What the new Brexit delay means for UK manufacturers?
Capital spending and exports, the engines that drive the growth of British economy, entered lower gear due to weakening foreign demand and dragging uncertainty of Brexit. In these conditions, the economy begins to rely more and more on the main driver – consumption, which in turn depends on wage growth and consumer optimism – the channels through which shocks of aggregate demand enter the economy.
The fifth largest economy in the world expanded by only 1.4% in 2018, which was the worst performance in 6 years and data for the first quarter of 2019 show that the trend for slowdown will stay in place. “A sense of urgency” left British politicians with a Brexit postponement until the end of October, which will likely resume tedious process of “dragging the rope” between politicians. Lack of clarity about the access to EU single market in future drags on capital spending of UK firms.
Consumer spending grew last year at the lowest rate since 2012. Part of the slump came from Pound devaluation after the referendum, which boost price growth and put pressure on wages, hitting purchasing power of households’ incomes in Britain.
As inflation was suppressed and wages rose, the negative gap between these two variables favoured consumption thus boosting consumer confidence which supported household spending. Consumer spending and the government purchases made the biggest contribution to the growth of aggregate demand in 2018, while the capital expenditures and net exports slowed the rise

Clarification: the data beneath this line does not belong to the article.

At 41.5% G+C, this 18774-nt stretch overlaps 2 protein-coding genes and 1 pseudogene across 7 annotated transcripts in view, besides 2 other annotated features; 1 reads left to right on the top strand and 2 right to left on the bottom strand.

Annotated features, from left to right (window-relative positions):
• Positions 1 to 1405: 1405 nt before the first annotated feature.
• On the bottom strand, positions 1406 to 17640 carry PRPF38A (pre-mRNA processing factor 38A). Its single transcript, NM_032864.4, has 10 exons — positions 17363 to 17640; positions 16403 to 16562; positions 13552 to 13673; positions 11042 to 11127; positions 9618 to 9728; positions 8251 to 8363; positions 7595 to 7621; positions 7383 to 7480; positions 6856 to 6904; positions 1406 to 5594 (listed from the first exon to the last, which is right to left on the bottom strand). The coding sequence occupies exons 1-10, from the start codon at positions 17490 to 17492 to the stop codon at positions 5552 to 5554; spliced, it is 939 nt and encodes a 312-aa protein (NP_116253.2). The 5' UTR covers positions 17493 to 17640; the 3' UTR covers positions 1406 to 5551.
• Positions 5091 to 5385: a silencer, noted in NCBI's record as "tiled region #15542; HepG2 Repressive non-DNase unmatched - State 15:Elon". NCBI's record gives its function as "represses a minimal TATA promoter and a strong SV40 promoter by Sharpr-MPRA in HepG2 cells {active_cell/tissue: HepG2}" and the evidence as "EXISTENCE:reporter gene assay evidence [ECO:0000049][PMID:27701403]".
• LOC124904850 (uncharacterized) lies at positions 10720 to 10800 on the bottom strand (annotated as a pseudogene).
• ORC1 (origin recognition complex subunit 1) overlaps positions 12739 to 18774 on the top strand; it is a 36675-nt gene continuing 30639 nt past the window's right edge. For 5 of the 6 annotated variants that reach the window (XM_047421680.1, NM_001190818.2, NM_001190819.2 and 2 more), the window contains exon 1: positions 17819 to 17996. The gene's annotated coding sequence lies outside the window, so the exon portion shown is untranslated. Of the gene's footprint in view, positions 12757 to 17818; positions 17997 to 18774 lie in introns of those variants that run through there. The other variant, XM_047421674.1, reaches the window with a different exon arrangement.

Normally, when expansion relies on household consumption, with muted action form other growth factors, it’s easy for the economy to lose momentum or to see how it changes sign: consumers are the last in turn to get and adjust to market signals, the only question is how soon this will happen. According to the head of the Bank of England Mark Carney, if the burden of expanding the economy lies on the shoulders of the consumer, we should start to “watch the clock.”
British firms have postponed plans to expand production since the announcement of the referendum in 2016. Now a negative outlook on investments is confirmed with a significant increase in inventories, as the companies are unlikely to expand without selling off the surplus. On the other hand, it can be preparations for a favourable Brexit outcome, in which companies will have access to a single market and will be able to support good level of sales. However, British firms will have to reduce production if Brexit drags on, in this case, a short-term surge in production activity observed now should be perceived as a “lull before a thunderstorm.”
The Bank of England for some time insisted on the need for a gradual increase in interest rates along with the emergence of certainty about leaving the UK from the EU. However, the fresh postponement is likely to force the Central Bank to repeat the mantra about patience again, especially in light of the deteriorating PMI from IHS / Markit, which to some extent well predicted monetary decisions
This, in turn, means negative Pound outlook as a result of BoE monetary decisions since the odds of its consistent disappointment become higher.